Friday, August 20, 2010

FJM Friday: The Molina Theory

Before diving into this week's Fire Joe Morgan Friday post, I want to make it clear that we here at 8thInningWeirdness like Andrew Baggarly. He's a good beat writer, and I even had the pleasure of having him over for dinner and wine last summer. I enjoyed it greatly, especially when I realized the common interest we have for rare coins and recreational dry cleaning. But I can't try to ruin Bruce Jenkins' career every week; it's far too easy. This week Baggarly wrote a small piece on about the possible influence Bengie Molina's absence has had on Tim Lincecum. I think this theory is ludicrous and unfair to Buster Posey. So, with respect and as few sarcastic remarks as possible, here is my relatively short response to Baggs' article from Wednesday.

Among the many well-meaning amateur theories to explain Tim Lincecum's struggles this season, one appears to have some statistical merit.

Statistical merit? I like it. Hopefully statistical merit means more than just listing overall ERAs and W-L records. Didn't I promise I wouldn't be sarcastic?

Does Tim Lincecum miss throwing to Bengie Molina?

Maybe. But if he's really letting it get to him, then he's much less of a player than we thought. I don't think he's letting it get into his head. I just think he's going through a rough stretch. As all great pitcher do. In 1989, Roger Clemens had a 3.13 ERA and 1.216 WHIP. That season was after 3 great years for Clemens, 2 in which he won Cy Youngs. Clemens' age in 1989? 26, the same as Lincecum this year. After 1989, Clemens went on to post a 2.34 ERA in his next 3 seasons, winning another Cy Young and finishing 2nd and 3rd.

(Lincecum) was at 8-3 with a 3.12 ERA in 16 starts with Molina...Lincecum is 1-1 with a 3.32 ERA in 3 pairings with backup Eli Whiteside. In his past 7 starts with rookie Buster Posey, Lincecum is 2-3 with a 4.85 ERA.

I'll ignore your use of wins and losses, as if those were statistics with any meaning behind them. The use of ERA is okay, and tells us something to an extent. But it ignores the timeline of Tim Lincecum's season so far. Lincecum was great from Opening Day to the middle of May. Everyone who has watched the Giants this year would agree that his dropoff began May 15th, the 1st of 4 straight starts in which he walked 5 batters. He looked as lost as ever back in May as he does currently. The catcher in all of those starts? Bengie Molina.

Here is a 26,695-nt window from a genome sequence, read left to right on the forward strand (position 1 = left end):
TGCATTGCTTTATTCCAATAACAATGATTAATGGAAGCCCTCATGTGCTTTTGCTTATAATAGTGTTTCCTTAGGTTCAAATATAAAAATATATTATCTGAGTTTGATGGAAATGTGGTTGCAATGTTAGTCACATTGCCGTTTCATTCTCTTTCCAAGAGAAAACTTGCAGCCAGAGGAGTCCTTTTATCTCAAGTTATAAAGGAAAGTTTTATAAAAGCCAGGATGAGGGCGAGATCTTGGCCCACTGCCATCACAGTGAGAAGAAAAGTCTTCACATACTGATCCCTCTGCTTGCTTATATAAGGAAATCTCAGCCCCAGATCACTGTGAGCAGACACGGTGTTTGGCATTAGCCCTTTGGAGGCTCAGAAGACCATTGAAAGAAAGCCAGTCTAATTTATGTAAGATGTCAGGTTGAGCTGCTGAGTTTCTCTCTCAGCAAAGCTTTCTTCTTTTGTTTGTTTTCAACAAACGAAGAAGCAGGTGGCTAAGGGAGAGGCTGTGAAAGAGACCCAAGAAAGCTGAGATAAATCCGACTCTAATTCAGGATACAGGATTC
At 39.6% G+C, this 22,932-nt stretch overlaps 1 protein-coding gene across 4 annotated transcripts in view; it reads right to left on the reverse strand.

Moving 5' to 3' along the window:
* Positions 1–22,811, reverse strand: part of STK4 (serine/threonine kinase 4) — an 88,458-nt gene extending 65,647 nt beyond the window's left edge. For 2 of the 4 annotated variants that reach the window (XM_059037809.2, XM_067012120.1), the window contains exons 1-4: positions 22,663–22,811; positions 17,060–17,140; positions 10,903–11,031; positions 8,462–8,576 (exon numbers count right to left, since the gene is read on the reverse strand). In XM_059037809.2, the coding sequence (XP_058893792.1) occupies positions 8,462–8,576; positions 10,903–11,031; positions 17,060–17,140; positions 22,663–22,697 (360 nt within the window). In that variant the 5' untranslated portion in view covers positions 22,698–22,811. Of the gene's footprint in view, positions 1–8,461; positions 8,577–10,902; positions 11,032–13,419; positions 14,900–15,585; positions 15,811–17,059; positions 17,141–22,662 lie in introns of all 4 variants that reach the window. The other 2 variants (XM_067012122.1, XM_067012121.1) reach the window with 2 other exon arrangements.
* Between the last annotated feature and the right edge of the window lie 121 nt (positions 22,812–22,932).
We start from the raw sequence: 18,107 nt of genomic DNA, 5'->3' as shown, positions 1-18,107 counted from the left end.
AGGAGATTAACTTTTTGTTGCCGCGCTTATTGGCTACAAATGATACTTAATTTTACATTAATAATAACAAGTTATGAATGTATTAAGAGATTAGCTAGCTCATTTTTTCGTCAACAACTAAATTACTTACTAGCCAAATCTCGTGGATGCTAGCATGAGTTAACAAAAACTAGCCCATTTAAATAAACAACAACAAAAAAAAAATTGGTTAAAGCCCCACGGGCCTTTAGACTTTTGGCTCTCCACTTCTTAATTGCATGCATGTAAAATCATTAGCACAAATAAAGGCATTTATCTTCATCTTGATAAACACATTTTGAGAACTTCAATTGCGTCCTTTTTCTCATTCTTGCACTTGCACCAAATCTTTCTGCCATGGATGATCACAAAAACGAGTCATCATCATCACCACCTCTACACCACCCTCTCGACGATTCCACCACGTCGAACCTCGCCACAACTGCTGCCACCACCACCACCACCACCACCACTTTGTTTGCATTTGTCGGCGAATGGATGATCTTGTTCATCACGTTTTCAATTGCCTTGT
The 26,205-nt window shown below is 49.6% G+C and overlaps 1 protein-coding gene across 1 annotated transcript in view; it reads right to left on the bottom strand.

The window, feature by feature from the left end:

Bengie Molina can't be the key to Tim's success as a pitcher, and at the same time be the catcher during his worst stretch of the season. It also just isn't fair to Buster Posey. 16 starts against 7 starts? Big sample difference. I won't even mention the offensive upgrade Posey brings every time Lincecum is pitching. Oh wait, I just did.

Lincecum didn't completely reject the effect the catching change has had on him, but he made it clear it wasn't an overriding factor.

Then I really just don't see the point of this article.

Lincecum: "I've had good games with Bengie and bad games with Bengie. I've had good games with Buster and bad games with Buster. I'll get used to throwing to Buster. It's been totally fine for me, working with him.

Sorry Baggs, but the Bengie Molina Theory is as amateur as any other, and I'm afraid it doesn't have much statistical merit.

1 comment:

  1. I also disagreed with this theory. I think the real problem is just Lincecum. You can see he's not hitting his spots, and it's starting to catch up with him that his velocity has decreased. Roy Oswalt had the best theory - that Lincecum just needs to work out to maintain velocity because of his small frame. You had Baggarly over for dinner?! That's awesome!